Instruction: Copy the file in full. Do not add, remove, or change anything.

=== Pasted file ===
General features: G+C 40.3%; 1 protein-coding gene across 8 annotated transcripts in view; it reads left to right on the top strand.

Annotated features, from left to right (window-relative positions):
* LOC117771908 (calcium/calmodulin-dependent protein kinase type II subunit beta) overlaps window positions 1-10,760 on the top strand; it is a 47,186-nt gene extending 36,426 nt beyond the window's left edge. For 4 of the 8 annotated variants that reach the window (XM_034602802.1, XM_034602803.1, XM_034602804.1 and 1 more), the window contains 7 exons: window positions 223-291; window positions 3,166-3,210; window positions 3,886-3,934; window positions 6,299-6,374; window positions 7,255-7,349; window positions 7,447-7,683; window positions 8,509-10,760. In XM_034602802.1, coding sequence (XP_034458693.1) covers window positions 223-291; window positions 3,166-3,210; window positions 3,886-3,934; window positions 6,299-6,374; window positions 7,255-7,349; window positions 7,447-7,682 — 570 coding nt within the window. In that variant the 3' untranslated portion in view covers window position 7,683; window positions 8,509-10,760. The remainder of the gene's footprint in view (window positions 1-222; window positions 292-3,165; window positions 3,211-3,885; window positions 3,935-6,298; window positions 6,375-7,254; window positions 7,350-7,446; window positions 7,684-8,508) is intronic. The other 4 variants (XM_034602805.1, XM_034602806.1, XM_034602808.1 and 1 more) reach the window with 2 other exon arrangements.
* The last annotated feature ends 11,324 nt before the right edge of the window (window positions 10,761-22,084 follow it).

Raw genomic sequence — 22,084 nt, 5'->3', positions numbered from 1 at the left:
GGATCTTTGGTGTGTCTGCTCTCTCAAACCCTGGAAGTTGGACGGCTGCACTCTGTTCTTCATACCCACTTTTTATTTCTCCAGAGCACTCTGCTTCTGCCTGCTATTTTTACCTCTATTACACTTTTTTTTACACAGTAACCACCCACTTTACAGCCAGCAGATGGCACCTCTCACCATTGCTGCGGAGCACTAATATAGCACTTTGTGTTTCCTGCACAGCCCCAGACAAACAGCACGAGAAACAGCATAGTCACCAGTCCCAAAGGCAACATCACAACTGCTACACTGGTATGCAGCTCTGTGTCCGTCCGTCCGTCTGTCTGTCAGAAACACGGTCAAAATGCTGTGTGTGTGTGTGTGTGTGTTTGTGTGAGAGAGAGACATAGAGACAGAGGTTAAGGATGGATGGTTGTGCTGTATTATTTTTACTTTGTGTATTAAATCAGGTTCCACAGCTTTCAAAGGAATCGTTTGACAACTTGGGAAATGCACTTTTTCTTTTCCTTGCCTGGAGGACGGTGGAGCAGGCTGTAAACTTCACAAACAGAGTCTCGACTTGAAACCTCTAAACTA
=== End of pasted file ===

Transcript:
General features: G+C 40.3%; 1 protein-coding gene across 8 annotated transcripts in view; it reads left to right on the top strand.

Annotated features, from left to right (window-relative positions):
* LOC117771908 (calcium/calmodulin-dependent protein kinase type II subunit beta) overlaps window positions 1-10,760 on the top strand; it is a 47,186-nt gene extending 36,426 nt beyond the window's left edge. For 4 of the 8 annotated variants that reach the window (XM_034602802.1, XM_034602803.1, XM_034602804.1 and 1 more), the window contains 7 exons: window positions 223-291; window positions 3,166-3,210; window positions 3,886-3,934; window positions 6,299-6,374; window positions 7,255-7,349; window positions 7,447-7,683; window positions 8,509-10,760. In XM_034602802.1, coding sequence (XP_034458693.1) covers window positions 223-291; window positions 3,166-3,210; window positions 3,886-3,934; window positions 6,299-6,374; window positions 7,255-7,349; window positions 7,447-7,682 — 570 coding nt within the window. In that variant the 3' untranslated portion in view covers window position 7,683; window positions 8,509-10,760. The remainder of the gene's footprint in view (window positions 1-222; window positions 292-3,165; window positions 3,211-3,885; window positions 3,935-6,298; window positions 6,375-7,254; window positions 7,350-7,446; window positions 7,684-8,508) is intronic. The other 4 variants (XM_034602805.1, XM_034602806.1, XM_034602808.1 and 1 more) reach the window with 2 other exon arrangements.
* The last annotated feature ends 11,324 nt before the right edge of the window (window positions 10,761-22,084 follow it).

Raw genomic sequence — 22,084 nt, 5'->3', positions numbered from 1 at the left:
GGATCTTTGGTGTGTCTGCTCTCTCAAACCCTGGAAGTTGGACGGCTGCACTCTGTTCTTCATACCCACTTTTTATTTCTCCAGAGCACTCTGCTTCTGCCTGCTATTTTTACCTCTATTACACTTTTTTTTACACAGTAACCACCCACTTTACAGCCAGCAGATGGCACCTCTCACCATTGCTGCGGAGCACTAATATAGCACTTTGTGTTTCCTGCACAGCCCCAGACAAACAGCACGAGAAACAGCATAGTCACCAGTCCCAAAGGCAACATCACAACTGCTACACTGGTATGCAGCTCTGTGTCCGTCCGTCCGTCTGTCTGTCAGAAACACGGTCAAAATGCTGTGTGTGTGTGTGTGTGTGTTTGTGTGAGAGAGAGACATAGAGACAGAGGTTAAGGATGGATGGTTGTGCTGTATTATTTTTACTTTGTGTATTAAATCAGGTTCCACAGCTTTCAAAGGAATCGTTTGACAACTTGGGAAATGCACTTTTTCTTTTCCTTGCCTGGAGGACGGTGGAGCAGGCTGTAAACTTCACAAACAGAGTCTCGACTTGAAACCTCTAAACTA